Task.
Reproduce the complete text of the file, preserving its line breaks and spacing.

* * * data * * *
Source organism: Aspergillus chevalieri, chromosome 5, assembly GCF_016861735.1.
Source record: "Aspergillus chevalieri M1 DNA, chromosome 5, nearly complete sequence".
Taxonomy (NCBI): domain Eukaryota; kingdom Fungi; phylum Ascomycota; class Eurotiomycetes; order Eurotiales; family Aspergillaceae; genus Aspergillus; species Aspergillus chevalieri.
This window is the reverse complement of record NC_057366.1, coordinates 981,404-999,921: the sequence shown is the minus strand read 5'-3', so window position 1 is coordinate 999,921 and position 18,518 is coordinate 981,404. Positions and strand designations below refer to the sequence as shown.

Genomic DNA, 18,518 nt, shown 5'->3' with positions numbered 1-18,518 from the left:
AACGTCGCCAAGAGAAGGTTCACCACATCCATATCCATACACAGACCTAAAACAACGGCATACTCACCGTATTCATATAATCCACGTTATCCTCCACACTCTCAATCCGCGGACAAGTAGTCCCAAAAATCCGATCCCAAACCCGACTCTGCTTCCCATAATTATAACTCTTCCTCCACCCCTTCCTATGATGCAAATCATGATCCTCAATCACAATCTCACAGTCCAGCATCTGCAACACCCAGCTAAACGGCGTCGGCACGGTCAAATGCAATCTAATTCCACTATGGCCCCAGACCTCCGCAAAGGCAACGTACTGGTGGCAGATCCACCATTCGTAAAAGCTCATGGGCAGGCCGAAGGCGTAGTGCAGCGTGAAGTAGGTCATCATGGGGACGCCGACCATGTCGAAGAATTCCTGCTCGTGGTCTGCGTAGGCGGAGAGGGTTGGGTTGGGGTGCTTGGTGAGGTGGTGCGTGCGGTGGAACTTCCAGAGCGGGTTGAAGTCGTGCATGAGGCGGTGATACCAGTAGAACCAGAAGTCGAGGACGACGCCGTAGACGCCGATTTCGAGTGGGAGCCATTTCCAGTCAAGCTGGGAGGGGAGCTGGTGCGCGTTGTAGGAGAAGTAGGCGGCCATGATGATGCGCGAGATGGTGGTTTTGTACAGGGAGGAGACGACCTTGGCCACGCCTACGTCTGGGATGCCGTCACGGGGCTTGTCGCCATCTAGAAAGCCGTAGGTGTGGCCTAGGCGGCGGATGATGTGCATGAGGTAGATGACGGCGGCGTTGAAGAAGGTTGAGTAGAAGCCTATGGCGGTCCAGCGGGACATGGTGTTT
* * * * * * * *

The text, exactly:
Source organism: Aspergillus chevalieri, chromosome 5, assembly GCF_016861735.1.
Source record: "Aspergillus chevalieri M1 DNA, chromosome 5, nearly complete sequence".
Taxonomy (NCBI): domain Eukaryota; kingdom Fungi; phylum Ascomycota; class Eurotiomycetes; order Eurotiales; family Aspergillaceae; genus Aspergillus; species Aspergillus chevalieri.
This window is the reverse complement of record NC_057366.1, coordinates 981,404-999,921: the sequence shown is the minus strand read 5'-3', so window position 1 is coordinate 999,921 and position 18,518 is coordinate 981,404. Positions and strand designations below refer to the sequence as shown.

Genomic DNA, 18,518 nt, shown 5'->3' with positions numbered 1-18,518 from the left:
AACGTCGCCAAGAGAAGGTTCACCACATCCATATCCATACACAGACCTAAAACAACGGCATACTCACCGTATTCATATAATCCACGTTATCCTCCACACTCTCAATCCGCGGACAAGTAGTCCCAAAAATCCGATCCCAAACCCGACTCTGCTTCCCATAATTATAACTCTTCCTCCACCCCTTCCTATGATGCAAATCATGATCCTCAATCACAATCTCACAGTCCAGCATCTGCAACACCCAGCTAAACGGCGTCGGCACGGTCAAATGCAATCTAATTCCACTATGGCCCCAGACCTCCGCAAAGGCAACGTACTGGTGGCAGATCCACCATTCGTAAAAGCTCATGGGCAGGCCGAAGGCGTAGTGCAGCGTGAAGTAGGTCATCATGGGGACGCCGACCATGTCGAAGAATTCCTGCTCGTGGTCTGCGTAGGCGGAGAGGGTTGGGTTGGGGTGCTTGGTGAGGTGGTGCGTGCGGTGGAACTTCCAGAGCGGGTTGAAGTCGTGCATGAGGCGGTGATACCAGTAGAACCAGAAGTCGAGGACGACGCCGTAGACGCCGATTTCGAGTGGGAGCCATTTCCAGTCAAGCTGGGAGGGGAGCTGGTGCGCGTTGTAGGAGAAGTAGGCGGCCATGATGATGCGCGAGATGGTGGTTTTGTACAGGGAGGAGACGACCTTGGCCACGCCTACGTCTGGGATGCCGTCACGGGGCTTGTCGCCATCTAGAAAGCCGTAGGTGTGGCCTAGGCGGCGGATGATGTGCATGAGGTAGATGACGGCGGCGTTGAAGAAGGTTGAGTAGAAGCCTATGGCGGTCCAGCGGGACATGGTGTTT